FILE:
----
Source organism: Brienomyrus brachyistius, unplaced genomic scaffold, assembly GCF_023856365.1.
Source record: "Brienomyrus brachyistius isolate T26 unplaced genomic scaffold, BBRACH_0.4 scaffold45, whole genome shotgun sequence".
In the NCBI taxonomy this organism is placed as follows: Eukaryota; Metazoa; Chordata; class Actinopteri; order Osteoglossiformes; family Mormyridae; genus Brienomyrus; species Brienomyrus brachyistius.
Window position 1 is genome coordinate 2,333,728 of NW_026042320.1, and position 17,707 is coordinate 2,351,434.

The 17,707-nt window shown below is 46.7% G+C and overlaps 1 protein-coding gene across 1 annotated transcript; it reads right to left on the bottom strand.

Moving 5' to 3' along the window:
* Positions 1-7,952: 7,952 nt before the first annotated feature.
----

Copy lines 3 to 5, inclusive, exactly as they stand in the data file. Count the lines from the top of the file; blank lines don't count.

In the NCBI taxonomy this organism is placed as follows: Eukaryota; Metazoa; Chordata; class Actinopteri; order Osteoglossiformes; family Mormyridae; genus Brienomyrus; species Brienomyrus brachyistius.
Window position 1 is genome coordinate 2,333,728 of NW_026042320.1, and position 17,707 is coordinate 2,351,434.

The 17,707-nt window shown below is 46.7% G+C and overlaps 1 protein-coding gene across 1 annotated transcript; it reads right to left on the bottom strand.